We often speak to potential clients about whether debt settlement would be an option that is better than bankruptcy. Although every person’s situation is unique in some way, there are some common questions that arise during these conversations.
The most common question in connection with debt settlement is “ should I cash in my 401(k) to settle my debts.” In most cases, this is not a good idea. When you cash in a 401(k) account, the Internal Revenue Service will impose a 10% penalty for an early withdrawal ( before age 59). The withdrawal from the account is considered income for the tax year of the withdrawal.
When a debt is settled, the creditor will “write off” the claim. This means that the creditor will report to the Internal Revenue Service that the claim is not collectable. The debtor will then be issued a 1099 which is also filed with the IRS.
After being assessed the 10% early withdrawal penalty, and after taking on additional taxable income, the amount of the debt written off by the creditor is also added to the income of the Debtor. This ‘triple whammy” is what makes the 401(k) early withdrawal a bad strategy to pay off debt.
A bankruptcy discharge, in contrast, is a tax free event. If you receive a 1099 from a creditor for a discharged debt, the debtor need only file an IRS Form 982 with the Internal Revenue Service which informs them that the debt was discharged in bankruptcy and is therefore not to be considered taxable income.
Another negative aspect of debt settlement is the effect it has on your credit report. When a debt is settled for less than what is owed, the write-off will be reported on your credit report as a negative event, for up to seven ( 7 ) years.
Sometimes when a person attempts to settle a debt with a collection agency or a debt buyer, the other party will accept funds to settle the account and then sell the contract off to another debt buyer or collection firm. This can happen where the debtor fails to get a proper written release of the contract. Even though the settlement funds are applied to the contract, the creditor can apply them to items listed in the small print of the agreement ( collection fees, costs, interest, penalties, etc) which leave a balance under the terms of the agreement. This balance post settlement is what can be later sold off, letting yet another collector or debt buyer collect or sue on the account.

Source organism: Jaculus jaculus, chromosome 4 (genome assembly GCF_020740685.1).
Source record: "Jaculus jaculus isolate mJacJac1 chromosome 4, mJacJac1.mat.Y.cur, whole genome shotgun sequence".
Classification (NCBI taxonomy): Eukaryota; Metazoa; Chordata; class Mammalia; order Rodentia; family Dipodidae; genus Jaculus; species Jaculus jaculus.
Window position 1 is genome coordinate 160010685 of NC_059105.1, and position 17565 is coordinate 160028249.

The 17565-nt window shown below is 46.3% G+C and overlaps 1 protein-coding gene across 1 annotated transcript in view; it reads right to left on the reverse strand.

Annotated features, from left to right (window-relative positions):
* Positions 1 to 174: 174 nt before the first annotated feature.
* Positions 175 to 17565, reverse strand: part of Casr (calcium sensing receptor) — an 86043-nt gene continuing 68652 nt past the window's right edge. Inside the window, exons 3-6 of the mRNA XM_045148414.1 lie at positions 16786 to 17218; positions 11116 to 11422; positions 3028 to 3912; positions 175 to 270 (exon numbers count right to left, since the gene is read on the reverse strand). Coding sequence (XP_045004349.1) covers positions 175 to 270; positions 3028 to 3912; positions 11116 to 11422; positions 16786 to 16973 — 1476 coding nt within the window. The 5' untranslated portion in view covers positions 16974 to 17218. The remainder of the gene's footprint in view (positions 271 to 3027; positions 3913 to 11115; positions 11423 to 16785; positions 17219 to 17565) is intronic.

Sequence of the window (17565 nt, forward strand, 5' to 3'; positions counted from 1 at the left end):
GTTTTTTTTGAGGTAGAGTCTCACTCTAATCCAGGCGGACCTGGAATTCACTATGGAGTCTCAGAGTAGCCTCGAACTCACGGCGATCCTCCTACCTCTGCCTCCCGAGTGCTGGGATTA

It is important when considering settlement of debts to keep in mind that you are in all cases dealing with written contracts. Even though a debt collector represents to you on the phone that the debt will be erased upon payment of a negotiated amount, you must still be ever conscious to obtain a legally enforceable release of that contract by the creditor. Does the creditor’s representative even have authority to bind the creditor to a release, or does the representative have only the authority to collect whatever he or she can on the contract, keeping it alive and earning interest, penalties etc into the future.
There are several debt settlement firms who advertise on television, radio and internet. Most often, a debt settlement “plan” will involve the debtor making monthly payments into an account with the settlement company. After passage of time, the account builds enough equity in it where the settlement company can make an offer to a particular creditor to settle the debt for less than what is owed. These plans, however, are often unsuccessful in the case of multiple creditors and a high aggregate amount of debt.
In simple terms, the debtor cannot build up the settlement fund fast enough to satisfy all of the creditors in the pool. Eventually, one creditor or more will decide that taking legal action would be a faster means of getting paid. There is nothing stopping any of the creditors from taking this action. The only way to stop all of the creditors from taking outside legal action is to file a bankruptcy case, where the debtor will obtain an “Automatic Stay” Order the minute the case is filed. The automatic stay order is a restraining order issued against creditors that prohibits them from continuing collection activity on the accounts.
It is always a good idea to consult with a bankruptcy attorney even if you feel that you would not choose to file a bankruptcy case at the outset. Bankruptcy can provide a slew of financial benefits while at the same time allowing you to keep most if not all of your property
( including home, vehicles and retirement accounts)